Cloud software is unreliable [ii]

041 January 16, 2016 -- (cogitatio)

A couple of years ago I was arguing that cloud software is unreliable, and moreover, that the concept itself is fundamentally flawed. The ifs and whys of this discussion were, and probably still are, debatable, but the fact is that despite my argument, people use the so-called "cloud" a lot more than they've been using it two years ago. Not only that, but they've come to rely on it, or depend on it, if you will; I myself am using it more and more under social pressure from friends, co-workers and so on, despite the fact that distributed1, albeit less convenient alternatives do exist. So a rather good question is, how much we're actually trading for that convenience?

This migration towards service-as-a-stuff is happening despite recent events such as the Sony PSN hacks, the infamous iCloud scandal, numerous database leaks from corporations and so on and so forth. These are all apparently small and forgettable2, and I've already foreseen some of them in the previous part; but since they're not the only ones, it doesn't hurt to extend the thought experiment with more (more gruesome, painful and whatnot) scenarios.

Scenario 4: The enemy of the state. I've been avoiding this in the previous scenarios, more for the sake of not giving in to paranoia if anything. However, it has become clear that today's states, even the ones in the so-called "civilized" Western world, especially those in the Western world, will gladly smash your head3 to ensure their own security. In that moment, the state4 will have complete control over your data, including the power to forge stuff. Because in the logic of "preventing" "terrorism", no one's really thought of actually preventing terrorism.

Scenario 5: The great bankrupcy. Corporations are people, and people, believe it or not, very often die of natural causes. So what will happen with your company's data when they discontinue Google? This will send giant ripples all through the Interwebs, and while you're drowning, somewhere on the sides you'll see ol' Richard Stallman chewing his foot and saying "I told you so".

Scenario 6: The Second Library of Alexandria (as coined in the archive™). This is pretty much the endgame scenario for the Internet, the most improbable of all, given the latter's resilience. However, "resilience" is still billions of miles away from "immunity", which makes the thought behind this scenario at least interesting, if not of any practical use. It's safe to say that in such an improbable event, your worth to humanity will be much higher if you have control over your very own data.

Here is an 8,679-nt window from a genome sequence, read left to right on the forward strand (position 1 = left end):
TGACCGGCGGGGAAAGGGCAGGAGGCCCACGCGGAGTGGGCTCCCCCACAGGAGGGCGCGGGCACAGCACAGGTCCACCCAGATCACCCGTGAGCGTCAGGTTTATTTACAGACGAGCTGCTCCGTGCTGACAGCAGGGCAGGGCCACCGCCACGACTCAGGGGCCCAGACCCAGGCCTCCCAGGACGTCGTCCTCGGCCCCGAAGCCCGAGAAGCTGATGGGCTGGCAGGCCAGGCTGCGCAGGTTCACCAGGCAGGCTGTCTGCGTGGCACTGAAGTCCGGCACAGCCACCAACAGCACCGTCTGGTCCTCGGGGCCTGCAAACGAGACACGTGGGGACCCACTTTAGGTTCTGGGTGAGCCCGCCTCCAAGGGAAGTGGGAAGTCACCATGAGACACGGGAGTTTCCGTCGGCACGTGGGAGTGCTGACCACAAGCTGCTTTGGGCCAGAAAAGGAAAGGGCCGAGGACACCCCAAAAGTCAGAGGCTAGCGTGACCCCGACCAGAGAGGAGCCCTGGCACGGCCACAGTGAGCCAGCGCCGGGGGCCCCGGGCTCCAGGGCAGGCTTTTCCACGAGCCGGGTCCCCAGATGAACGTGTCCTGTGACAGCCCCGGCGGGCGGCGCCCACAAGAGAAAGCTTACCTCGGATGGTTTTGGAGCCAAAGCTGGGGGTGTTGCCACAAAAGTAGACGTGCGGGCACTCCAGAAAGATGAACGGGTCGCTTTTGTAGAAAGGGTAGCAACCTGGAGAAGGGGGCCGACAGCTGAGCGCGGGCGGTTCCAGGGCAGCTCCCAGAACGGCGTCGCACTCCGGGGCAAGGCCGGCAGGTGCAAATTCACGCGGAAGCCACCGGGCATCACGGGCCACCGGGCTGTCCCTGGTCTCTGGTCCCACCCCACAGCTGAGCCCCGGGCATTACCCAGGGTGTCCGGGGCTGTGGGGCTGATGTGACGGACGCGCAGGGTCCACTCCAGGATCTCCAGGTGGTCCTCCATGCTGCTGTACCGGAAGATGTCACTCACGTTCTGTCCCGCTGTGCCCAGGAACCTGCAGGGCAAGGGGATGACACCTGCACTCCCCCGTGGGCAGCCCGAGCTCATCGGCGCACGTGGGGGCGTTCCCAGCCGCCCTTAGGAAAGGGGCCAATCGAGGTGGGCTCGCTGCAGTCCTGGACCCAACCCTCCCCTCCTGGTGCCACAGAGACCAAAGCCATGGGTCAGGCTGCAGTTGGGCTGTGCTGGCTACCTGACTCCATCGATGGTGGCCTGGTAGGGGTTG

Or, as the old saying goes, "don't put all your eggs in one basket".


  1. Not necessarily the same as "decentralized". For example Bitcoin is distributed in the sense that storage exists, and control flow occurs, independently on each node; moreover, it is decentralized in the sense that updates to the storage are performed by everyone according to a clearly defined set of validation rules. It is however centralized in the sense that it depends on a single conceptual data store to be synchronized between the nodes. That would arguably be considered a point of failure, if it weren't such a great feature.

  2. Although I would argue the opposite. I wouldn't trust my personal data to entities with a track record of well-known exploited vulnerabilities. Wait, what do you mean "it's the hackers' fault"? I don't care if it is, it's my personal data.

  3. To quote Orwell's 1984:

    There will be no curiosity, no enjoyment of the process of life. All competing pleasures will be destroyed. But always -- do not forget this, Winston -- always there will be the intoxication of power, constantly increasing and constantly growing subtler. Always, at every moment, there will be the thrill of victory, the sensation of trampling on an enemy who is helpless. If you want a picture of the future, imagine a boot stamping on a human face -- forever.

    I don't know about the novel's other predictions, but this one has definitely become true. In the name of democracy and all.

  4. So that we're clear, "the state" includes "tech companies" such as Google, Facebook and Amazon. Might as well call them "the department of ads", "the department of more ads" and "the department of selling you ads via drones". Hey, whaddaya know, they've come up with a politically correct word for "propaganda"!